The Humane Society Legislative Fund today posted its 2007 Humane Scorecard, and you can read it here. The scorecard, which is published annually, provides the records of U.S. Senators and U.S. Representatives on major animal welfare policies. This most recent report card covers the first session of the 110th Congress.
The Humane Scorecard provides an easy way for constituents to assess how their federal lawmakers acted on animal protection issues, and it helps chart the progress of our public policy work on behalf of animals. Animal protection is more than ever being treated like the serious moral issue it is on Capitol Hill, and lawmakers are debating policies that have enormous implications for animals.
Last year, Congress passed measures dealing with animal fighting, chimpanzee sanctuaries, pet food safety, the Canadian seal hunt, and a war dog memorial. Appropriators provided record levels of funding for the enforcement of animal welfare laws and support for alternatives to animal testing, cut spending for horse slaughter and trophy hunting, and directed agencies to take action on de-clawing of cats and humane slaughter of poultry. Many issues are still to be settled in 2008, including the Farm Bill, which includes animal welfare provisions dealing with dogfighting, puppy imports, and experimentation on pets.
The 2007 report scores lawmakers on their floor votes on legislation to crack down on animal fighting, protect wild horses and burros from slaughter, and stop the imports of sport-hunted polar bear trophies; their co-sponsorship of key bills such as those to stop horse slaughter, require the labeling of fur-trimmed apparel, and end the use of random source dogs and cats (including stolen pets) in research; and their signing of a letter requesting funding for enforcement of animal welfare laws. Members who led as prime sponsors of animal protection legislation receive extra credit.
We hope you’ll study this scorecard and use it as a tool to ensure that your legislators represent your interests in Washington, D.C. Let legislators know that you’re watching and you appreciate their support for pro-animal legislation; or if they haven’t done enough, let them know you’d like to see them do more. Here are some of my favorite highlights from the 2007 Humane Scorecard:
- A bipartisan group of 31 Senators and 100 Representatives covering 38 states led as prime sponsors of pro-animal legislation and/or scored a perfect 100—nearly one third of the Senate and one quarter of the House.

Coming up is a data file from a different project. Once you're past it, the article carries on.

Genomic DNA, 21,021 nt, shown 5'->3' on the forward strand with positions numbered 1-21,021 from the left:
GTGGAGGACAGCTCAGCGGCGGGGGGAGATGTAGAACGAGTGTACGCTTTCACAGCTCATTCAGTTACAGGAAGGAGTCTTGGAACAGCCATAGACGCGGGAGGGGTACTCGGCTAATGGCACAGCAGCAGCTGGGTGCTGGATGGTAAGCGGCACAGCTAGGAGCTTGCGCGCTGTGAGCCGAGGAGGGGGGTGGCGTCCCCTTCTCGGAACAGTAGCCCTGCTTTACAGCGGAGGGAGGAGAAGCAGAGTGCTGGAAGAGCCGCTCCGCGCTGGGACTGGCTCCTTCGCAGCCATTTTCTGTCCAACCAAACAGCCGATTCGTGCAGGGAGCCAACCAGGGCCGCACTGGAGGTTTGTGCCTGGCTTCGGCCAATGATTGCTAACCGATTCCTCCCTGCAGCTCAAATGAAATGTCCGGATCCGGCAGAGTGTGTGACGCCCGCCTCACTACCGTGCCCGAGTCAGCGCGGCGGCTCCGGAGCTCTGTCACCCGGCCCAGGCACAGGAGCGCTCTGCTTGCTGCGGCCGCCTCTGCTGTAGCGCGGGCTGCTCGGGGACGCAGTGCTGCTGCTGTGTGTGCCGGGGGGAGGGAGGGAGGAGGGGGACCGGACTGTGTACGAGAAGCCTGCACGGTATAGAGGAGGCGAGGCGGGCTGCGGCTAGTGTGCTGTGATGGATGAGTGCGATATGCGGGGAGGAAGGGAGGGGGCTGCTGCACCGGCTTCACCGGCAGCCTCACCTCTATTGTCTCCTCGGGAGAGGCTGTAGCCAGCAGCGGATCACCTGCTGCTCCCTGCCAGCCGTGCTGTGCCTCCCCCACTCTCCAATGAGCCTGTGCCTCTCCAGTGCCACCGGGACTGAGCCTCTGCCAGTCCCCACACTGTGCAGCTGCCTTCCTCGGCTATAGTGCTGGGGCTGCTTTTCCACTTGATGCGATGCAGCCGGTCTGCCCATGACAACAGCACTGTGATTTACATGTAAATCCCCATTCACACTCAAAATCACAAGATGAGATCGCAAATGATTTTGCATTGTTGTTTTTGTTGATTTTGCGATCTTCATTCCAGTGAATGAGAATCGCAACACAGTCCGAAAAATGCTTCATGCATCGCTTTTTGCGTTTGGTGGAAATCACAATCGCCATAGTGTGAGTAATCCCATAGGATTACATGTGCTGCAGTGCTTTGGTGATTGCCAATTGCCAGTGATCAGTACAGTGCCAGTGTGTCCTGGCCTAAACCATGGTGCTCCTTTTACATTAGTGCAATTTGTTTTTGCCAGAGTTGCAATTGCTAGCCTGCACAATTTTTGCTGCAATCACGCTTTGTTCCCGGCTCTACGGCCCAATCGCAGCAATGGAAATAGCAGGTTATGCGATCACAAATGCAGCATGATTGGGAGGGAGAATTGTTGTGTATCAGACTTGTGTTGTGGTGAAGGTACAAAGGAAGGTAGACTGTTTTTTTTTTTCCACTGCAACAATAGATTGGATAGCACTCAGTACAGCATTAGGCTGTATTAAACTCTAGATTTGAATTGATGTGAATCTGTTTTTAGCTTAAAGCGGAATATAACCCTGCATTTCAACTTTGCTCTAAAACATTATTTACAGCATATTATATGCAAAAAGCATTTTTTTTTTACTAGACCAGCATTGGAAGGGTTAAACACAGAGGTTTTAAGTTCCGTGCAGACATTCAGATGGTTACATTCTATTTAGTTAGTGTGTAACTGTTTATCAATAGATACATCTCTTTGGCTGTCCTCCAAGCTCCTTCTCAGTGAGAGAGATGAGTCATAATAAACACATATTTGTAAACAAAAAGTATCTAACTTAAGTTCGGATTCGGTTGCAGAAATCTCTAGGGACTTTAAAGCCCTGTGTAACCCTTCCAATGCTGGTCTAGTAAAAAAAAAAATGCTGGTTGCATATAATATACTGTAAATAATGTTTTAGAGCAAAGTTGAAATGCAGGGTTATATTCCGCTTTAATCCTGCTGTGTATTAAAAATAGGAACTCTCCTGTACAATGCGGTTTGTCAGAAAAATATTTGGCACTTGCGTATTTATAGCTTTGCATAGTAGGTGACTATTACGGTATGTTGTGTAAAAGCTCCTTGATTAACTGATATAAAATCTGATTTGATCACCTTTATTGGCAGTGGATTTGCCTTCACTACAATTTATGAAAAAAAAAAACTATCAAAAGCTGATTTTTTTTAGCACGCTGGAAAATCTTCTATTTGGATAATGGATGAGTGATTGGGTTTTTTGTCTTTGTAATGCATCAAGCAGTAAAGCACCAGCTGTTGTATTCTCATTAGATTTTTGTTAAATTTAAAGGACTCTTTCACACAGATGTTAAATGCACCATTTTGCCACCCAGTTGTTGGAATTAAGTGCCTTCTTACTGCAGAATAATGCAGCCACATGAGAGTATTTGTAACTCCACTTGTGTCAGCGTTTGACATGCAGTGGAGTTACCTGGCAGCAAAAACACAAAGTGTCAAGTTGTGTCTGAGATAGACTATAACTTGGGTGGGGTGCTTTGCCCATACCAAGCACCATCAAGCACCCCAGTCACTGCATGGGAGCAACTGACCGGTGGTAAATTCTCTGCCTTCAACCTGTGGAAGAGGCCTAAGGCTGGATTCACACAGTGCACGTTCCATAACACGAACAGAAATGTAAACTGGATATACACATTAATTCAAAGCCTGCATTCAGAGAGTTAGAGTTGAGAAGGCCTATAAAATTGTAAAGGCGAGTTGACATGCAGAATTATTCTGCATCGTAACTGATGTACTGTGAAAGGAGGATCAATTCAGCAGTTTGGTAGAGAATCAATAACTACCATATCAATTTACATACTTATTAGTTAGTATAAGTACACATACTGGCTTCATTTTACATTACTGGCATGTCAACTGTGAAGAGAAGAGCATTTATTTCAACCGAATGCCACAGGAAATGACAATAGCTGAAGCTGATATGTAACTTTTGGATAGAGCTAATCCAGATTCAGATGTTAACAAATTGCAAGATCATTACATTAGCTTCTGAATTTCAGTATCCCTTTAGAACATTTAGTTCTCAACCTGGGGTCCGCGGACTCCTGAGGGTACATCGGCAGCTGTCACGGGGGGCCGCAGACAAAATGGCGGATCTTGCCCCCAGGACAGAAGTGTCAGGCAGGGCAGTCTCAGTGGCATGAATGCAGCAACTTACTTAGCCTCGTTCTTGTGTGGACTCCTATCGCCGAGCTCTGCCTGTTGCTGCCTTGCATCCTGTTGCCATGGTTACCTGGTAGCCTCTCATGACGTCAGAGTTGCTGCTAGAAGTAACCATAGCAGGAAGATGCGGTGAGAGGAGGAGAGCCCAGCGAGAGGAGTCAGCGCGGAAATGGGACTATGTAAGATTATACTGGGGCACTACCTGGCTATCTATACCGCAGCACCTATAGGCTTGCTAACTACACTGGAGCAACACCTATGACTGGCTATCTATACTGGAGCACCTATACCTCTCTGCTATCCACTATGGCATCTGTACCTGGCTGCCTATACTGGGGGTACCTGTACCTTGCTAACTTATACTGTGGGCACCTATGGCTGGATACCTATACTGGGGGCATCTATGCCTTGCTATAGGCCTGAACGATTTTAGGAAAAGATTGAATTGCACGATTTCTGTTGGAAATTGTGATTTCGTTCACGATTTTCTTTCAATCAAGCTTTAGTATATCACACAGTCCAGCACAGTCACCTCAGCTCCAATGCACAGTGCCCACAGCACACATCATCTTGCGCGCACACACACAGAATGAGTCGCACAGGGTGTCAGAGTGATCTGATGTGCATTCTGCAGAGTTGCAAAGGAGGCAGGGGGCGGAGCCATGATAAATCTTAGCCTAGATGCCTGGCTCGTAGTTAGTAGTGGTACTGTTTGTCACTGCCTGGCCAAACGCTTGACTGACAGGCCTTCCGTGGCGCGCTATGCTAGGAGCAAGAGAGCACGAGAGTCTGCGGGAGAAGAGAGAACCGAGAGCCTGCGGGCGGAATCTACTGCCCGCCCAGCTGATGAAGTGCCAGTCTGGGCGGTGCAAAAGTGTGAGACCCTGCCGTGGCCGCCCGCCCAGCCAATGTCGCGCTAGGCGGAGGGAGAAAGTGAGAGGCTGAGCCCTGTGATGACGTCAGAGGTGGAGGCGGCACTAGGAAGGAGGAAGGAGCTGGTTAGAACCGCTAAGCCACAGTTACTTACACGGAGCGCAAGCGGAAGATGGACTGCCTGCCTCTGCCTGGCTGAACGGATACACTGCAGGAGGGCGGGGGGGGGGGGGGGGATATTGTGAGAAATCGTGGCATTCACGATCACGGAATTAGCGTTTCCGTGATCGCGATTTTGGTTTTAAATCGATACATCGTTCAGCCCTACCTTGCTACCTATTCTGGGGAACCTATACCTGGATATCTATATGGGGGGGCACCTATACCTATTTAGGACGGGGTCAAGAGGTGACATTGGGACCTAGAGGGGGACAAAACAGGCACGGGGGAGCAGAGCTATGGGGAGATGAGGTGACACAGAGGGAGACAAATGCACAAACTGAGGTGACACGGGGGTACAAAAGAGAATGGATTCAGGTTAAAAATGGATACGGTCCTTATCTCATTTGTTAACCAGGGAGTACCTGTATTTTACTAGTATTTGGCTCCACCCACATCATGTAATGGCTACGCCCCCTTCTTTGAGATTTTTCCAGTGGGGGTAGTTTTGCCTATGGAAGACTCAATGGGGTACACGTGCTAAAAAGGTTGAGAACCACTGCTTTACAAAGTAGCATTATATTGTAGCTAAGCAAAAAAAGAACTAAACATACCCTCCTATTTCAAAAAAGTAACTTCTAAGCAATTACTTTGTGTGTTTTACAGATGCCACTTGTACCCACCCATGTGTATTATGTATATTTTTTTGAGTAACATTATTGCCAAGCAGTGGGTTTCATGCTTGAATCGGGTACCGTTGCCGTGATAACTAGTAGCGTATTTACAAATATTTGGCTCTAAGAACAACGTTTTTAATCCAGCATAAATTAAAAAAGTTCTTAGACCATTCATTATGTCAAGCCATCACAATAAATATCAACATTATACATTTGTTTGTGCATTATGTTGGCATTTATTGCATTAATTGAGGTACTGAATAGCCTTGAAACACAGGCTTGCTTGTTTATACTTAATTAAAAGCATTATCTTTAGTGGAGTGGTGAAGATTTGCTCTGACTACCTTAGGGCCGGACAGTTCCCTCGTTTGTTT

- The average Senate score was a 43, with Senate Democrats averaging 60, and Senate Republicans averaging 24.
- The average House score was a 53, with House Democrats averaging 71, and House Republicans averaging 33.
- Seventeen Senators scored 100 or 100+ (13 Democrats, 4 Republicans).
- Thirty-one Senators scored zero (7 Democrats, 24 Republicans).
- Eighty-three Representatives scored 100 or 100+ (69 Democrats, 14 Republicans).
- Thirty-seven Representatives scored zero (3 Democrats, 34 Republicans).
- The New England region led the pack with an average Senate score of 75 and an average House score of 89.
- The Rocky Mountains were at the bottom with an average Senate score of 13 and an average House score of 27.
- California, Maine, Massachusetts, and New Jersey are the only states in which both Senators scored 100 or 100+.
- Alabama, Idaho, Kentucky, Montana, Oklahoma, Tennessee, Texas, and Wyoming are the only states in which both Senators scored zero.
- Connecticut, Delaware, Hawaii, Massachusetts, New Hampshire, and Rhode Island are the only states with an average House score of 90 or above.
- Alaska, Idaho, Montana, Nebraska, North Dakota, Oklahoma, and Utah are the only states with an average House score below 20.
I would especially like to acknowledge the following 8 Senators and 24 Representatives who scored the highest possible 100+ for receiving a perfect score and also leading on animal protection legislation:
- Sen. Barbara Boxer (D-Calif.)
- Sen. Sherrod Brown (D-Ohio)
- Sen. Maria Cantwell (D-Wash.)
- Sen. Susan Collins (R-Maine)
- Sen. John Kerry (D-Mass.)
- Sen. Carl Levin (D-Mich.)
- Sen. Robert Menendez (D-N.J.)
- Sen. Jack Reed (D-R.I.)
- Rep. Gary Ackerman (D-N.Y.)
- Rep. Earl Blumenauer (D-Ore.)
- Rep. Steve Cohen (D-Tenn.)
- Rep. John Conyers (D-Mich.)
- Rep. Peter DeFazio (D-Ore.)
- Rep. Rosa DeLauro (D-Conn.)
- Rep. Mike Doyle (D-Pa.)
- Rep. Mike Ferguson (R-N.J.)
- Rep. Raúl Grijalva (D-Ariz.)
- Rep. Maurice Hinchey (D-N.Y.)
- Rep. Jay Inslee (D-Wash.)
- Rep. Steve Israel (D-N.Y.)
- Rep. Tom Lantos (D-Calif.)
- Rep. Frank LoBiondo (R-N.J.)
- Rep. Nita Lowey (D-N.Y.)
- Rep. George Miller (D-Calif.)
- Rep. Jim Moran (D-Va.)
- Rep. Frank Pallone (D-N.J.)
- Rep. Jan Schakowsky (D-Ill.)
- Rep. Chris Shays (R-Conn.)
- Rep. Brad Sherman (D-Calif.)
- Rep. Chris Smith (R-N.J.)
- Rep. Betty Sutton (D-Ohio)
- Rep. Chris Van Hollen (D-Md.)